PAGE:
[kernel-hardening] Re: [PATCH v4] security/keys: rewrite all of big_key crypto
tytso at mit.edu
Wed Sep 20 01:16:42 UTC 2017
On Tue, Sep 19, 2017 at 03:04:29PM -0400, Sandy Harris wrote:
> On the other hand, I do not see why the driver should not
> use a FIPS-compliant PRNG where it can. This would make
> things easier for anyone who does seek certification. One
> of the big distro vendors? A gov't department or contractor
> that wants to use Linux? A corporation's sys admin or
> security reviewer? Stefan?
First, making it easier for a sysadmin to seek certification is
creating an attractive nuisance. That means that after said company
sinks $100,000+ into getting a certification, they will be hesitant to
take the kernel update to fix that zero-day bug, less it causes them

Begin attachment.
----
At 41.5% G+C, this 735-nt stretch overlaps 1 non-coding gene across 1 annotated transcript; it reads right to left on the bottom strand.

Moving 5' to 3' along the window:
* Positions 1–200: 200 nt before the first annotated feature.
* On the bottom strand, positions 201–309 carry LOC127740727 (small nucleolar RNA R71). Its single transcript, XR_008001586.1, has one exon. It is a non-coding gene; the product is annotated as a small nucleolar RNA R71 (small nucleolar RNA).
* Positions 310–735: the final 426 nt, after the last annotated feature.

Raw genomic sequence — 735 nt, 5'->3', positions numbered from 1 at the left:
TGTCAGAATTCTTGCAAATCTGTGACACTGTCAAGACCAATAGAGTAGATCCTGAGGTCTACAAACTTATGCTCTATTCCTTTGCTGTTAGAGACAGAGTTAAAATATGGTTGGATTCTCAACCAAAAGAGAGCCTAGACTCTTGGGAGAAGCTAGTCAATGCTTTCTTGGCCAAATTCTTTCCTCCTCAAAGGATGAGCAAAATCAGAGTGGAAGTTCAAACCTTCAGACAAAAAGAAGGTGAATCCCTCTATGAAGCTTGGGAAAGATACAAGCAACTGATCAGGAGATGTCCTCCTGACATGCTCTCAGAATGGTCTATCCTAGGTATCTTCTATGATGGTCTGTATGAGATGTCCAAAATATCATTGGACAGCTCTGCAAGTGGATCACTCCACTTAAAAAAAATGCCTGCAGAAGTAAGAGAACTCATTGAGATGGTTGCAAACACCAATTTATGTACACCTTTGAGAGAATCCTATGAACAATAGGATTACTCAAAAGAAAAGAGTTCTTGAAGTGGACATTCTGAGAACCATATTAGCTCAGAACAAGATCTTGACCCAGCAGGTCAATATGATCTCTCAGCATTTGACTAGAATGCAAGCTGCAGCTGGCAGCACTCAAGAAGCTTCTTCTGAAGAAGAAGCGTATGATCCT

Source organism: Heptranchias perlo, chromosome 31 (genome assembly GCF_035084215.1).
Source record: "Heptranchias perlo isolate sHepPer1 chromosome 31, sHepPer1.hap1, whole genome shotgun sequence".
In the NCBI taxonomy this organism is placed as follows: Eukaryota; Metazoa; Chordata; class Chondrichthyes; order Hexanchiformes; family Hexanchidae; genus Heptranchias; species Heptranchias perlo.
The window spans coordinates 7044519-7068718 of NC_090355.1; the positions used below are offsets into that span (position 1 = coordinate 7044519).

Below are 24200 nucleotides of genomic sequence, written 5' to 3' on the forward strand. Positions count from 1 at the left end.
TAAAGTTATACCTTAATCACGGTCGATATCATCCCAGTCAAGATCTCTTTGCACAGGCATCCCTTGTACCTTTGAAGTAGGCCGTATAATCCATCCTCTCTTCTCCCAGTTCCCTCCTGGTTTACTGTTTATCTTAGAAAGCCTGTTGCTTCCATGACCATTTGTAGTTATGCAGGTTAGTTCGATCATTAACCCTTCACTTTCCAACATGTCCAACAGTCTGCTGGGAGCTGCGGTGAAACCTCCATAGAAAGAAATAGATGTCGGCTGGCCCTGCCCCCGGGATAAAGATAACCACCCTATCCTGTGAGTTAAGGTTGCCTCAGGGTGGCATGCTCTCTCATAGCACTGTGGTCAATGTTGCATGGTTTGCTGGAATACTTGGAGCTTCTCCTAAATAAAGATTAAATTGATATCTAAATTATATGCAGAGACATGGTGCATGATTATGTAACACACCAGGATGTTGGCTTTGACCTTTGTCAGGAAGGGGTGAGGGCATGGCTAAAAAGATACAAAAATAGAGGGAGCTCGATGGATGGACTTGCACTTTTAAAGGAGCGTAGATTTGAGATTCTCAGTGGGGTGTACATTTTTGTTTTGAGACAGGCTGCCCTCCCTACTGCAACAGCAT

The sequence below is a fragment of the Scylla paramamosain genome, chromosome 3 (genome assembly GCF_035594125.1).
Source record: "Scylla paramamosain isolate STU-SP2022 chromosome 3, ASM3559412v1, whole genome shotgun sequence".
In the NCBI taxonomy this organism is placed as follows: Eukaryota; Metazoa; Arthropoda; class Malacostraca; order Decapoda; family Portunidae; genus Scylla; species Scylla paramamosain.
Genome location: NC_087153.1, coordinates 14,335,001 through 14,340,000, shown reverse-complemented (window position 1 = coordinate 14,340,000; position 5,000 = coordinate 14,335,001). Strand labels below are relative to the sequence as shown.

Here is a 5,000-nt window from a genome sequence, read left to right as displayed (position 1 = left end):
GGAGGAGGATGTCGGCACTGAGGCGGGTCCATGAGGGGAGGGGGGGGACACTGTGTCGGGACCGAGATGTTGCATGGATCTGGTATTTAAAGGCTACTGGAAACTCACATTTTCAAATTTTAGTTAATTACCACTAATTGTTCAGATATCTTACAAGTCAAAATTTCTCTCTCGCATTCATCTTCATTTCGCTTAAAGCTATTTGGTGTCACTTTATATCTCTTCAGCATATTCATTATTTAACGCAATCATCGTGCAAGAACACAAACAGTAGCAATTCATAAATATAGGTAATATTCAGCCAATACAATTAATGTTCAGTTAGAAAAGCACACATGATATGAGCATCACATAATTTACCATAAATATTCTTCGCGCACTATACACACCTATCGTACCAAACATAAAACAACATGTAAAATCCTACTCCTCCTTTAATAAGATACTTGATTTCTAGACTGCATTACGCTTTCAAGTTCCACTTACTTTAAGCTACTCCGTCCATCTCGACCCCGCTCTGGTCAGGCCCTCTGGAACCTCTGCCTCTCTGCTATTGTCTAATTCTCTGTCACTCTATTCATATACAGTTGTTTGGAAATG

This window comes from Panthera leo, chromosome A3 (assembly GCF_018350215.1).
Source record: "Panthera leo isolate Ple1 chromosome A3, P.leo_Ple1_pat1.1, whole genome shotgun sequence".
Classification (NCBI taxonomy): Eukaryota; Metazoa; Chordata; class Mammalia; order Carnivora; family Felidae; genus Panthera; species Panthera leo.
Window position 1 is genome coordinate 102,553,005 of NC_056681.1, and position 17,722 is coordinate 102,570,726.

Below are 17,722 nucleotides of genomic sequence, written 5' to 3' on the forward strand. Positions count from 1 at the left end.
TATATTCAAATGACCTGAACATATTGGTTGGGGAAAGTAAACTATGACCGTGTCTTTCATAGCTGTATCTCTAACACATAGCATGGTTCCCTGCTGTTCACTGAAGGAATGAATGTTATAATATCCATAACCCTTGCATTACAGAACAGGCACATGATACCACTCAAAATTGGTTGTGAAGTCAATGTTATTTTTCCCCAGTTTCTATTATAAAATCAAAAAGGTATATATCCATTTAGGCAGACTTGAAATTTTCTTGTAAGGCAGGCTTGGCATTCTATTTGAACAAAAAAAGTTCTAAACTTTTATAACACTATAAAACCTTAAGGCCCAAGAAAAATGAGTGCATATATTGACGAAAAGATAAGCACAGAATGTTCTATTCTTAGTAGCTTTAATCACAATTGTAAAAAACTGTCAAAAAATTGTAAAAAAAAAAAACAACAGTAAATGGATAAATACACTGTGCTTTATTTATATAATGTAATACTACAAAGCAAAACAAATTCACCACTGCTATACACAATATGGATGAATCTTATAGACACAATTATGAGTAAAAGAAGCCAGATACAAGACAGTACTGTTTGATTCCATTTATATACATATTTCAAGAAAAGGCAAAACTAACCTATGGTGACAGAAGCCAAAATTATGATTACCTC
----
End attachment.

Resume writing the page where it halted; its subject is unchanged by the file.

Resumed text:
to lose that certification.
Secondly, I've worked with a defense contractor wanting to use (and
did use) Linux. Specifically, on the Zumwalt class destroyer, DD-21,
although back when I worked on it was the DD(X) program. I can assure
you the fact that /dev/random wasn't FIPS certified wasn't a problem
with either Raytheon or the US Navy. Really. If you're really
serious about crypto, and you do government work, it will be type 1
ciphers implemented in hardware, courtesy of the NSA.
So really. You can use Linux without getting FIPS certification.
Lots of copies of Linux are used in the government already, without
> I cannot see much downside to this. Is the current PRNG
> more efficient? More easily maintained? Is it still the case
> that random(4) must use only hashes, not ciphers, to
> avoid restrictions under export laws?
Linux is now using a Chacha20 based random number generator, much like
OpenBSD. It's stream cipher-based CSPRNG, which is much more
efficient than a block cipher or HMAC based DRBG. Unfortunately, it's
also not one of the types defined in NIST 800-90A rev 1.
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